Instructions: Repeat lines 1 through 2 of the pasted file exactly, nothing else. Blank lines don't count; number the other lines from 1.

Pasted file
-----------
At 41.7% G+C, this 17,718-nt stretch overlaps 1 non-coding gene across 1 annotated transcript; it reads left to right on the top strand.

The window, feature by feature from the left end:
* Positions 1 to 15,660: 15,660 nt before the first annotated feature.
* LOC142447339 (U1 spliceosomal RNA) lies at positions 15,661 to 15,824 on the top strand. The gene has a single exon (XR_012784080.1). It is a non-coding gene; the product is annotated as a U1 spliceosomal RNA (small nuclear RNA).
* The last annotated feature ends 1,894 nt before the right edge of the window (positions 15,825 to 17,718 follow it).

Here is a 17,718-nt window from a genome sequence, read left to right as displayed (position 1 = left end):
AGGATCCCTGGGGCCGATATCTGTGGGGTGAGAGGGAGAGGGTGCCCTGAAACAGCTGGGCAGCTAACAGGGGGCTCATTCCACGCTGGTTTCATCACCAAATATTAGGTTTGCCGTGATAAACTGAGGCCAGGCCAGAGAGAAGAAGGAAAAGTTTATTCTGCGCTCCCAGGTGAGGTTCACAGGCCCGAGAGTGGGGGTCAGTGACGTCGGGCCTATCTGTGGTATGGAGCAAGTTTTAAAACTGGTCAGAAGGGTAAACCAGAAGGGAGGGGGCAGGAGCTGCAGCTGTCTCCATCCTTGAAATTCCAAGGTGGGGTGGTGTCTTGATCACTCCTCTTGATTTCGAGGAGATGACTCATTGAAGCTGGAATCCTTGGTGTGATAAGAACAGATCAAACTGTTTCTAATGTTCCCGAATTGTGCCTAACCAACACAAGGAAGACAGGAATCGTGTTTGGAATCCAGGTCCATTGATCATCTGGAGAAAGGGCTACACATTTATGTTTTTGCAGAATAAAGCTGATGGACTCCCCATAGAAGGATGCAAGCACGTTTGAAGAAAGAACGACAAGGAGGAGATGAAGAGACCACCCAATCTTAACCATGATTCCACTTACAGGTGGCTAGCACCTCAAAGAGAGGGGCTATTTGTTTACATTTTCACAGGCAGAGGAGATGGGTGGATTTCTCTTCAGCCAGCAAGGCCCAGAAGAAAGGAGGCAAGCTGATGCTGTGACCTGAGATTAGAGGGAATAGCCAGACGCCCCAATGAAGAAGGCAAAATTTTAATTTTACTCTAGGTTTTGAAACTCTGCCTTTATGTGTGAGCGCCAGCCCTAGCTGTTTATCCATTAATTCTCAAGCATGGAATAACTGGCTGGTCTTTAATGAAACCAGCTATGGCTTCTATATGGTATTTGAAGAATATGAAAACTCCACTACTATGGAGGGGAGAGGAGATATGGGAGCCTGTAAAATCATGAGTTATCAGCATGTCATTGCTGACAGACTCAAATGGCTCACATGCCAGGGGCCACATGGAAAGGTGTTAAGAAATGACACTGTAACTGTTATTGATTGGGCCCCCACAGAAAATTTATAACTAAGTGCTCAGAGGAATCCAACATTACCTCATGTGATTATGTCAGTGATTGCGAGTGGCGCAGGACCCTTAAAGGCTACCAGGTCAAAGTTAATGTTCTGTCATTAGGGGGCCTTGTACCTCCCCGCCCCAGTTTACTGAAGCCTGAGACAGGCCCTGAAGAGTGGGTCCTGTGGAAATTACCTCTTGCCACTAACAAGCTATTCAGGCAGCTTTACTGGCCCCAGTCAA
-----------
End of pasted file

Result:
At 41.7% G+C, this 17,718-nt stretch overlaps 1 non-coding gene across 1 annotated transcript; it reads left to right on the top strand.

The window, feature by feature from the left end: